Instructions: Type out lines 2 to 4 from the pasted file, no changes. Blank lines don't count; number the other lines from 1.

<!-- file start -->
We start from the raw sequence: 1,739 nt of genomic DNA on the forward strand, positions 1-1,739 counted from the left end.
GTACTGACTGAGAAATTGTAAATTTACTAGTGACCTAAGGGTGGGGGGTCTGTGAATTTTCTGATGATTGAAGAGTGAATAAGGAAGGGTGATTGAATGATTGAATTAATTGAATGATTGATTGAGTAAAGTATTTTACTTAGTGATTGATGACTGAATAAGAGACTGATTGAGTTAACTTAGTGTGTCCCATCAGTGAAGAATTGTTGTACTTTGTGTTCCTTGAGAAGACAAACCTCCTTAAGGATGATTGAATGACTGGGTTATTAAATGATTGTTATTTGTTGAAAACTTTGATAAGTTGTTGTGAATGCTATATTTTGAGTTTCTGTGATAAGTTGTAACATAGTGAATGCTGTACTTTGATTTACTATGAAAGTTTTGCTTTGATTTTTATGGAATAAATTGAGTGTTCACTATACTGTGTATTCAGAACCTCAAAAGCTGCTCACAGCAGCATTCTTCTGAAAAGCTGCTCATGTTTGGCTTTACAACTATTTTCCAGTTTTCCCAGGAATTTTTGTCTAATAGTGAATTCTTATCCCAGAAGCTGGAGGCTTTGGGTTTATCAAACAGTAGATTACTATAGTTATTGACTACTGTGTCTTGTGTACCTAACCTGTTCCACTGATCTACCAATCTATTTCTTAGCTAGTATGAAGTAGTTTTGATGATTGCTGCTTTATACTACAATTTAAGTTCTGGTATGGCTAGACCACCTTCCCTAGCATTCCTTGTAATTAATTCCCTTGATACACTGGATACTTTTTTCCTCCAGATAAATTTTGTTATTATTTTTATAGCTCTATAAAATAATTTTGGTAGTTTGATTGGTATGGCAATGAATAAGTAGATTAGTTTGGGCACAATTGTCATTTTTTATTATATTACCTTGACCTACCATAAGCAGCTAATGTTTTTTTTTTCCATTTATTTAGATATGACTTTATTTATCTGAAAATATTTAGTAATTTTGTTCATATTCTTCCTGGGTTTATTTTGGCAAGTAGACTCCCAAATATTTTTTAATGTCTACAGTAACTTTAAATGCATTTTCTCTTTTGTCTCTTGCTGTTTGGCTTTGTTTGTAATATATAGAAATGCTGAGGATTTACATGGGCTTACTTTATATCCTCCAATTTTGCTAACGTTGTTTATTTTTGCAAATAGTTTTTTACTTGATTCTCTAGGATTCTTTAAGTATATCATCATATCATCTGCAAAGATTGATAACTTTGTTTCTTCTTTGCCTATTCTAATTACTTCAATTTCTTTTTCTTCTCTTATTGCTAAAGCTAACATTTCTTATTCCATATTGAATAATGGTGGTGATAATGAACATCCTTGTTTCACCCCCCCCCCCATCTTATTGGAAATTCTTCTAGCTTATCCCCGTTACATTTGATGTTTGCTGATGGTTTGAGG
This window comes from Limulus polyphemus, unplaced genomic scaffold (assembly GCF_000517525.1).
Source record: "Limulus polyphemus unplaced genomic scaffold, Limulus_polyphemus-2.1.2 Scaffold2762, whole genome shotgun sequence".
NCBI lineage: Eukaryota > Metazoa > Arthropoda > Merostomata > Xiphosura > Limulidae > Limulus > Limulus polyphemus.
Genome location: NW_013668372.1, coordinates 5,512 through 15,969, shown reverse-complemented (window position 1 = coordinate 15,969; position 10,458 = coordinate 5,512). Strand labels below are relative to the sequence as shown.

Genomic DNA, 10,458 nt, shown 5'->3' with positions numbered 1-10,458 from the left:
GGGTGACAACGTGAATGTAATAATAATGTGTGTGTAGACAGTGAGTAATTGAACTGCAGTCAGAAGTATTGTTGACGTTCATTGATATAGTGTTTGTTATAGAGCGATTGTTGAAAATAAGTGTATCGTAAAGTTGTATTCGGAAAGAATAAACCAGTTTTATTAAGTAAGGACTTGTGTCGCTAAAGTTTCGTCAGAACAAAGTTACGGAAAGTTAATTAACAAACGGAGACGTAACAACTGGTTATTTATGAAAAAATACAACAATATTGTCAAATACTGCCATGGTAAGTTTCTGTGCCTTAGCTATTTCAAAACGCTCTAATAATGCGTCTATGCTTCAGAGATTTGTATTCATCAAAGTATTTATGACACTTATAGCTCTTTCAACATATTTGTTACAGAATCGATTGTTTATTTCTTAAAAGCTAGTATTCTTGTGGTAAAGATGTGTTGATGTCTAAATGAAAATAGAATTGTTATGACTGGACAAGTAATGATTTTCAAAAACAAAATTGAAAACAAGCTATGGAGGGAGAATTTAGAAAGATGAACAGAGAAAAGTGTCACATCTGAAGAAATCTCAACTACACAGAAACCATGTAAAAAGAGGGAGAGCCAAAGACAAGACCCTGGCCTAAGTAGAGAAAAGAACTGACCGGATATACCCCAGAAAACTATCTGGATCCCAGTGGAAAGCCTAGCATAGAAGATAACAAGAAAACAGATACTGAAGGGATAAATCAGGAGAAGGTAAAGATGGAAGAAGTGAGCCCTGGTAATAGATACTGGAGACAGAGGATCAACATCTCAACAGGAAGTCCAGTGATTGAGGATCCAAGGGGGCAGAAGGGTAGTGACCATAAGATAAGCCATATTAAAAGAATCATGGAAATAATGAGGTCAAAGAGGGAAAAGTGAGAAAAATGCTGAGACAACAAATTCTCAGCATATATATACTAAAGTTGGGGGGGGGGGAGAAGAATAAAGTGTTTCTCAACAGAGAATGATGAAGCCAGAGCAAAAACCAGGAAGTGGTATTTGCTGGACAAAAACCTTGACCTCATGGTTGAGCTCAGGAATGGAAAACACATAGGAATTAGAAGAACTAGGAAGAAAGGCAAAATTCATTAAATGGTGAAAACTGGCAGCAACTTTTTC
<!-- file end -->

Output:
GTACTGACTGAGAAATTGTAAATTTACTAGTGACCTAAGGGTGGGGGGTCTGTGAATTTTCTGATGATTGAAGAGTGAATAAGGAAGGGTGATTGAATGATTGAATTAATTGAATGATTGATTGAGTAAAGTATTTTACTTAGTGATTGATGACTGAATAAGAGACTGATTGAGTTAACTTAGTGTGTCCCATCAGTGAAGAATTGTTGTACTTTGTGTTCCTTGAGAAGACAAACCTCCTTAAGGATGATTGAATGACTGGGTTATTAAATGATTGTTATTTGTTGAAAACTTTGATAAGTTGTTGTGAATGCTATATTTTGAGTTTCTGTGATAAGTTGTAACATAGTGAATGCTGTACTTTGATTTACTATGAAAGTTTTGCTTTGATTTTTATGGAATAAATTGAGTGTTCACTATACTGTGTATTCAGAACCTCAAAAGCTGCTCACAGCAGCATTCTTCTGAAAAGCTGCTCATGTTTGGCTTTACAACTATTTTCCAGTTTTCCCAGGAATTTTTGTCTAATAGTGAATTCTTATCCCAGAAGCTGGAGGCTTTGGGTTTATCAAACAGTAGATTACTATAGTTATTGACTACTGTGTCTTGTGTACCTAACCTGTTCCACTGATCTACCAATCTATTTCTTAGCTAGTATGAAGTAGTTTTGATGATTGCTGCTTTATACTACAATTTAAGTTCTGGTATGGCTAGACCACCTTCCCTAGCATTCCTTGTAATTAATTCCCTTGATACACTGGATACTTTTTTCCTCCAGATAAATTTTGTTATTATTTTTATAGCTCTATAAAATAATTTTGGTAGTTTGATTGGTATGGCAATGAATAAGTAGATTAGTTTGGGCACAATTGTCATTTTTTATTATATTACCTTGACCTACCATAAGCAGCTAATGTTTTTTTTTTCCATTTATTTAGATATGACTTTATTTATCTGAAAATATTTAGTAATTTTGTTCATATTCTTCCTGGGTTTATTTTGGCAAGTAGACTCCCAAATATTTTTTAATGTCTACAGTAACTTTAAATGCATTTTCTCTTTTGTCTCTTGCTGTTTGGCTTTGTTTGTAATATATAGAAATGCTGAGGATTTACATGGGCTTACTTTATATCCTCCAATTTTGCTAACGTTGTTTATTTTTGCAAATAGTTTTTTACTTGATTCTCTAGGATTCTTTAAGTATATCATCATATCATCTGCAAAGATTGATAACTTTGTTTCTTCTTTGCCTATTCTAATTACTTCAATTTCTTTTTCTTCTCTTATTGCTAAAGCTAACATTTCTTATTCCATATTGAATAATGGTGGTGATAATGAACATCCTTGTTTCACCCCCCCCCCCATCTTATTGGAAATTCTTCTAGCTTATCCCCGTTACATTTGATGTTTGCTGATGGTTTGAGG
This window comes from Limulus polyphemus, unplaced genomic scaffold (assembly GCF_000517525.1).
Source record: "Limulus polyphemus unplaced genomic scaffold, Limulus_polyphemus-2.1.2 Scaffold2762, whole genome shotgun sequence".